Also, Mr. Saunders states “Were those acts, as the genocide convention requires, committed with “intent to destroy, in whole or in part” the group’s population? In both the Turkish and Canadian examples, this is an open question.” There is no doubt by any objective observer that the Young Turk government intended to destroy the Armenian people in the Ottoman Empire. Again, the “open question” arises solely because the Republic of Turkey has acted to make this an open question, whether through the criminalization of discussion of the topic within its own borders, its intense lobbying campaign against recognition in other countries (including Canada) or by funding dubious, one-sided historical scholarship throughout the world.
Finally, Mr. Saunders states “Nobody wants to be labelled genocidal. Modern Turks live in a state that was created in the 1920s in opposition to the Ottomans who committed the Armenian atrocities. Post-1967 Canadians tend to see indigenous mistreatment as the act of less tolerant Dominion-era Canadians.” This statement is inaccurate even within the context of Mr. Saunders’ own beliefs because just a few paragraphs earlier he states that some Canadians would cheer being labelled genocidal, but it is also inaccurate in saying that the modern Republic of Turkey was created in opposition to the Ottomans. The modern Republic of Turkey arose from the defeat of the Ottoman Empire following the First World War and while there was some opposition to the past, by the 1930s the perpetrators of the Armenian Genocide were being honoured as heroes in Turkey and the state began a full-on campaign to recognize and glorify many aspects of its Ottoman past. As someone who has spent considerable time in Turkey, Mr. Saunders is no doubt aware that the Republic of Turkey is proud of its Ottoman roots and constantly makes reference to them (except with reference to its treatment of minorities).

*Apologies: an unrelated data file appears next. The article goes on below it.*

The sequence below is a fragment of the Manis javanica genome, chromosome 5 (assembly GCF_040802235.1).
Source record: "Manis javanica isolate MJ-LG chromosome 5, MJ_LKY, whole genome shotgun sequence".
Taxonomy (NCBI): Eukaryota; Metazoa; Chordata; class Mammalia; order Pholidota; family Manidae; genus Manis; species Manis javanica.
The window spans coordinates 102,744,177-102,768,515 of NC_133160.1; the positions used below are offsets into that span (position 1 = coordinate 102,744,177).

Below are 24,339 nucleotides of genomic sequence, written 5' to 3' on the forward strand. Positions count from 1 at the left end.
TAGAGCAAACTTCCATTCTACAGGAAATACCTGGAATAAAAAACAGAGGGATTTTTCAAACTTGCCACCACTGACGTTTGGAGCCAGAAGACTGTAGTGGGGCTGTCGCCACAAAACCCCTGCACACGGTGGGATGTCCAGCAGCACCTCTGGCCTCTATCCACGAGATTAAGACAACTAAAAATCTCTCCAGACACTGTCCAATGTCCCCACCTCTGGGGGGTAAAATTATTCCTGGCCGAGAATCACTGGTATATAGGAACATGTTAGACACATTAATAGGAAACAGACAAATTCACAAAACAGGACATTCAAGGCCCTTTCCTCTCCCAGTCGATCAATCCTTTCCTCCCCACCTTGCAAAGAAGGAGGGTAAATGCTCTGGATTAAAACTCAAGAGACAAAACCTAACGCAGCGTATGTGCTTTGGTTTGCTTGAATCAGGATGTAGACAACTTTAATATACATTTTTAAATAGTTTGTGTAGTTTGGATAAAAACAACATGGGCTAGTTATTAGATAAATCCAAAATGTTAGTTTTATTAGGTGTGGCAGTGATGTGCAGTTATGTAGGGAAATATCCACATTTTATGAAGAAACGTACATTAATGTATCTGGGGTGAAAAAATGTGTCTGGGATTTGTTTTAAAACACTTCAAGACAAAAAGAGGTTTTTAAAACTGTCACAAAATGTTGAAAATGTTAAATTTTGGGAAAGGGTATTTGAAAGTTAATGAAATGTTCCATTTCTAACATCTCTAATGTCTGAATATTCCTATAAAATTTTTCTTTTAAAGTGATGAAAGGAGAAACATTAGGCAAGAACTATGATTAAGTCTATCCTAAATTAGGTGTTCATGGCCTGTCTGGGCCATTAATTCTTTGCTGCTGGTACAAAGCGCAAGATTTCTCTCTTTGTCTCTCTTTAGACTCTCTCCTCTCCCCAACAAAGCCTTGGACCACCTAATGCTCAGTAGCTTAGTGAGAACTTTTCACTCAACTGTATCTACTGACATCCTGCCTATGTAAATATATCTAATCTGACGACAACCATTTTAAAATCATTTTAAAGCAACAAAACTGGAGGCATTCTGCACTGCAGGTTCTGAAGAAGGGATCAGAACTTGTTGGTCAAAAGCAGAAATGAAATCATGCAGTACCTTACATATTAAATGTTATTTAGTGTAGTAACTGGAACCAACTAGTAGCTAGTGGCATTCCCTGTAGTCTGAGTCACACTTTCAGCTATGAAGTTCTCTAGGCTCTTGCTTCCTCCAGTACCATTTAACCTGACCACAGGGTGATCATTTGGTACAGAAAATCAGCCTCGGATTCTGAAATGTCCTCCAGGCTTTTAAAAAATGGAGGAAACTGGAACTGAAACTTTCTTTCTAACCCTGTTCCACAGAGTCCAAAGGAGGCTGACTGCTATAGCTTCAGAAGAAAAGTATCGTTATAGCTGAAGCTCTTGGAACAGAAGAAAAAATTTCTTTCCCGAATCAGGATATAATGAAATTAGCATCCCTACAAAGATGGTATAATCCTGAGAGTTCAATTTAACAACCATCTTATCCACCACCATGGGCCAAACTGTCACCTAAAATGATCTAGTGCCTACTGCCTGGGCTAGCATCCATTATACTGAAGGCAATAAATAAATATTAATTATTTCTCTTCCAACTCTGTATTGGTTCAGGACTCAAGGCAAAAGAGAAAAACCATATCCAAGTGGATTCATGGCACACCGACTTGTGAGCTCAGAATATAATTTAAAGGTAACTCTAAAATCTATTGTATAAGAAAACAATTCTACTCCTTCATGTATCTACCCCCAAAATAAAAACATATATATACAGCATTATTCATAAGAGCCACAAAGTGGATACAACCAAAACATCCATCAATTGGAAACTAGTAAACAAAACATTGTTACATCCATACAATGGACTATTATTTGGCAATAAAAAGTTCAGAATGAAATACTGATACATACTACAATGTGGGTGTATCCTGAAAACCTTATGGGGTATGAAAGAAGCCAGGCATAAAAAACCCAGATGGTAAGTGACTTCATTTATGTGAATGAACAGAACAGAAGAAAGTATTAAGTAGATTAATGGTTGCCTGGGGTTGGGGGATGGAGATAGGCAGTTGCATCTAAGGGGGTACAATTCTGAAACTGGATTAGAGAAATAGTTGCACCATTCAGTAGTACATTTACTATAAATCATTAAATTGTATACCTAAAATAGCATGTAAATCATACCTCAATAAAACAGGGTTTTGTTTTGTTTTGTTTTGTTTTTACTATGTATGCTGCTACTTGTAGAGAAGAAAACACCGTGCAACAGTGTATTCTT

The Armenian National Committee of Canada believes that in order to counter Mr. Saunders’ conflation of opinion and fact, the Globe and Mail should provide space for an article to set out the facts on the Armenian Genocide and to act as a counterbalance to Mr. Saunders’ article. The ANCC would be happy to provide the names of various prominent Canadian figures who would be willing to author such an article or, alternately, to prepare the article itself. We believe that the readers of the Globe and Mail would benefit from having access to information that accurately sets out the historical truth of the Armenian Genocide and the following campaign of denial by the Republic of Turkey rather than simply relying on Mr. Saunders’ confused explanations.
We would also like a meeting with the editorial board of the Globe and Mail so that we can provide more accurate information about this topic and we can begin a dialogue about improving communication between the media and our community. The Armenian-Canadian community is an important part of this country and we believe that our media would better serve all Canadians if it better reflected our participation and history in our country.
Thank you for your consideration.
Dr. Girair Basmajian,
President, Armenian National Committee of Canada
cc: John Stackhouse, Editor-in-Chief
Phillip Crawley, Publisher and CEO
Mr. Saunders’ original article can be found by clicking here.